Trigeminal Neuralgia – A Need for HOPE

Traveling, socializing, skiing, hiking, a career as an educator. These are just a few of the activities I enjoyed before the diagnosis of Trigeminal Neuralgia (TN) completely changed my life forever. TN brought my world to a screeching halt. The freedoms and pastimes I once enjoyed are now marred by the countless triggers that set off the excruciating pain on the left side of my face; caused by blood vessels pulsating against my Trigeminal Nerve. With the myelin sheath gone, a taser like sensation began shooting across my jaw along with a constant underlying aching sensation leaving me feeling helpless and hopeless.

Since being diagnosed with TN over seven years ago, adapting to the constant pain and agony has become my new normal. Countless medications and surgeries have helped to  varying degrees, but nothing has completely relieved the pain. Instead, I track and record, weather conditions, triggers, and pain levels in an attempt to reduce my pain. As of today, there is no permanent cure for TN. Until a cure is found, it is vital that patients and caregivers alike hold onto HOPE.

Hope, it keeps being mentioned, but why is the desire for something to happen or change vital for those impacted by Trigeminal Neuralgia?

  1. Trigeminal Neuralgia has no cure. I mentioned this previously, but the point is worth repeating. With no cure the 150,000+ people are suffering everyday. No one should be forced to endue pain so excruciating the only way out appears to be suicide.
  2. TN is a very rare disease. A diagnosis can be confusing and scary with few educational resources available. Additionally, access to proper medical care can be difficult to impossible to find, as few doctors specialize in treating Trigeminal Neuralgia.
  3. Research for TN is minimal, due to the rare nature of the disease and lack of proper funding. In turn, there are no medications specifically designed to treat TN. Patients are usually prescribed anti-seizure drugs, with side effects that only make life with Trigeminal Neuralgia more difficult.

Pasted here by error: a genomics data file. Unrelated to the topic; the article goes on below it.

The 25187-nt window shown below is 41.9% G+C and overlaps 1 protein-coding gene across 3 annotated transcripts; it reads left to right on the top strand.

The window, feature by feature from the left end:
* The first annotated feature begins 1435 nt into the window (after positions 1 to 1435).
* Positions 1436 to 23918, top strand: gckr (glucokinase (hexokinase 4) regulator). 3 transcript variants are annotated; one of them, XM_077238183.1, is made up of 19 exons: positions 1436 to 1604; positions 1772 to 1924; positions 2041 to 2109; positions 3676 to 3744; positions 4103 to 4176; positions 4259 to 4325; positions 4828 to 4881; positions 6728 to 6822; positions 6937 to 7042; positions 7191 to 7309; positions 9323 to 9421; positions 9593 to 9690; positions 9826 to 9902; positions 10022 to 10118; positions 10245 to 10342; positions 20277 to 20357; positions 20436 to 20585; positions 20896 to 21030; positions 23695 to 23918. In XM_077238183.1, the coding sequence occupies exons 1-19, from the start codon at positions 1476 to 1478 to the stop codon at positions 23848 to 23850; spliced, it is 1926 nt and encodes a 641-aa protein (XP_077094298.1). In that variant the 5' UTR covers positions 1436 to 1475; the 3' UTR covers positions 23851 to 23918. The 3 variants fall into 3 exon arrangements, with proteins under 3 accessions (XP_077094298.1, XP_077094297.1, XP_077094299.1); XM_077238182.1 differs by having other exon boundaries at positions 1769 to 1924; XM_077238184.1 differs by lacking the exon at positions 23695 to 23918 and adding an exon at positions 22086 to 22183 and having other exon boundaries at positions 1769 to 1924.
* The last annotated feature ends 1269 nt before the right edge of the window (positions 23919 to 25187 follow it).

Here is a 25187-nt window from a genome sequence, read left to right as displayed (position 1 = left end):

The diagnosis of TN can leave one feeling overwhelmed due to the debilitating pain. Trigeminal Neuralgia’s nickname of the suicide disease isn’t a joke, as many are unable to cope with the intense pain and look for any form of relief possible. Not everyone is as lucky as I have been to have access to TN experts across the country. Therefore, my mission in this blog is to share my pain and experiences with the goal that others may gain wisdom and hope from my journey battling TN. Whether you are newly diagnosed, have been suffering with TN for years, or are a caregiver for someone with Trigeminal Neuralgia, I hope you will find the information, contacts, and connections that will help improve your quality of life and give you hope for conquering this horrid disease.

Please feel free to contact me with any questions or comments!



TNRibbonWelcome, I am so glad you have found your way to! This site is the beginning of a dream come true for me. When I was diagnosed with Trigeminal Neuralgia (TN) in July of 2010 my life came to a screeching halt. Prior to TN, I was an Algebra and Geometry teacher. After my diagnosis, I tried every medication to no avail. Two Microvascular Decompression (MVD) surgeries later, I was no longer able to teach because of the excruciating pain.

That is just the very start of the uphill battle that has been my journey fighting the battle against Trigeminal Neuralgia. Please check back soon for more information, updates, and opportunities to connect with others suffering from TN and Facial Pain from around the world. If you have any questions or suggestions for future topics you would like to see covered regarding Trigeminal Neuralgia, please feel free to comment below.